BELFAST, ATTACCO LEALISTA ALLA MARCIA CONTRO L’INTERNAMENTO

BREAKING THROUGH (Irish Republican News)

Up to ten thousand republicans, socialists and concerned citizens took part in a civil rights march against internment through Belfast this evening despite heavy rioting by loyalists and a political campaign to demonise those taking part.

The planned march along a neutral city centre route from nationalist areas in north Belfast to west Belfast was not considered contentious. But tensions had increased during the week after it was revealed that almost a thousand loyalists had been given permission to hold ‘protests’ along the parade route.

The Parades Commission appeared to have been hoodwinked into believing legal protests were planned when it permitted a number of previously unknown groups to mass along the parade route.

Two so-called ‘residents groups’ were granted permission to stage a protest involving an estimated 300 people at Royal Avenue, where the worst of the violence broke out. A further four protests were held by other Protestant organisations including the Orange Order, adding a further six hundred loyalists into the mix.

Long before the parade made its way into Belfast city centre, hooded flag-waving loyalists blocked the road and rioting erupted along Royal Avenue.

Shocked tourists looked on as bricks, bottles, stones and fireworks showered a showpiece city centre boulevard known for its shops, restaurants and bars. The police responded with water cannon and a small number of plastic bullets, while dogs were used to attempt to control the loyalists.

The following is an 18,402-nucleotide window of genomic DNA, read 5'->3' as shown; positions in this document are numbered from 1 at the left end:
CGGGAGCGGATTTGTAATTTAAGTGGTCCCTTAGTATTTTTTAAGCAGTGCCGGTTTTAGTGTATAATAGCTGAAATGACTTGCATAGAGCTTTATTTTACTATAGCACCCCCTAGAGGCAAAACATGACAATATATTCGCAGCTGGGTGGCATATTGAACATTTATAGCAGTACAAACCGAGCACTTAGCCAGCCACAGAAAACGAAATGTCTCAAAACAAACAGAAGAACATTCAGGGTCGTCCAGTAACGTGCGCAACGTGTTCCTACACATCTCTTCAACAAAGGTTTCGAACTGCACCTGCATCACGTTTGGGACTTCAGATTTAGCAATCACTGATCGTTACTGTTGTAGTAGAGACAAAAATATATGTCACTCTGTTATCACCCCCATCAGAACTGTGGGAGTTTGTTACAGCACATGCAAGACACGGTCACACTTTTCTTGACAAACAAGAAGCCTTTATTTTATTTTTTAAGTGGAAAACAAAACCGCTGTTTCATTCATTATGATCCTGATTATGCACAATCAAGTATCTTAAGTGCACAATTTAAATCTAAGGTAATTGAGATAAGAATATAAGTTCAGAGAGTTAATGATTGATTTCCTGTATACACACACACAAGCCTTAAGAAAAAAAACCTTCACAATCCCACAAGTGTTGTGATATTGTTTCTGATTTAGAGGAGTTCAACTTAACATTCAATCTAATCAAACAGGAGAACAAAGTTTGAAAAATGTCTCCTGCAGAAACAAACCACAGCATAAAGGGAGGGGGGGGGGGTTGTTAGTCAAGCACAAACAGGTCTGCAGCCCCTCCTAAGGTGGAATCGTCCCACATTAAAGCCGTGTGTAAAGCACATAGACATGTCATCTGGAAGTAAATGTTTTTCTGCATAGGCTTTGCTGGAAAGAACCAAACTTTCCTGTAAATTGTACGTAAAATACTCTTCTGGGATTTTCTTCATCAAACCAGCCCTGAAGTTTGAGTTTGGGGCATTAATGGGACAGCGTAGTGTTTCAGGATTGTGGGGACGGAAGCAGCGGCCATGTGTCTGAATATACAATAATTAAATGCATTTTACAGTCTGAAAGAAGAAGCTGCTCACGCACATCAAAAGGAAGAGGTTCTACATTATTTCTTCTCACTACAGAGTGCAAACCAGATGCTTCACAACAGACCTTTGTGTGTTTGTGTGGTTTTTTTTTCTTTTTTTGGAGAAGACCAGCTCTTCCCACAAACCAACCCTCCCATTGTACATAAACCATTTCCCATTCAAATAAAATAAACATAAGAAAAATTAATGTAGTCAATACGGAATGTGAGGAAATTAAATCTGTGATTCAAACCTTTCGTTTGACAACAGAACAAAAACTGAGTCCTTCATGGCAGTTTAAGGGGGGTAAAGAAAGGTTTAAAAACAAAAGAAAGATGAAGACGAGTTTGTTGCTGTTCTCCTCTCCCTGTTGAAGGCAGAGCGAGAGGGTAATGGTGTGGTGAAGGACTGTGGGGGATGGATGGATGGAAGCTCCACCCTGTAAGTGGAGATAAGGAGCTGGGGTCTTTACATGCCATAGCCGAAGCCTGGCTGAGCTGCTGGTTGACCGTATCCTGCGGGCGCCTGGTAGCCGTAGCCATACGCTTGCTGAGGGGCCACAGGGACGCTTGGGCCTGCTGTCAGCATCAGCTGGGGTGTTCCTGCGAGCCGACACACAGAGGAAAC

Business premises were attacked and bins were set alight amid the disturbances. However, the riots only served to draw attention to a hugely successful parade and the incoherent rage of loyalism.

While the original, neutral city centre route through Royal Avenue was blocked off, marchers were ironically directed by the PSNI through the intersection of Peter’s Hill and Carrick Hill, passing an interface with the loyalist Shankil Road.

The parade was briefly attacked at the intersection where a burning barricade had been erected. However, it ultimately made it down Millfield to a rendezvous with thousands more cheering supporters in the Divis area of west Belfast.

Organisers successfully appealed for calm from marchers. Amid a lull in the trouble, civil rights activist Dee Fennell said the media had wrongly portrayed the parade.

“This is a parade over a human rights issue, not a republican parade and certainly not a dissident republican parade.”

He said the march had been organised by the Anti-Internment League, and that he is not aligned to any republican group. He said political activists are being held for up to two years on remand before having charges dropped or beating them in court.

“It’s a way to get activists off the streets for two years,” Mr Fennell said. “People think internment is a thing of the past, but only the way it is used has changed. It is now more selective.”

Riot police injured in Belfast clashes (UTV)

Four police officers and two members of the public have been injured in violent clashes as hundreds of loyalists demonstrated in Belfast ahead of an anti-internment rally.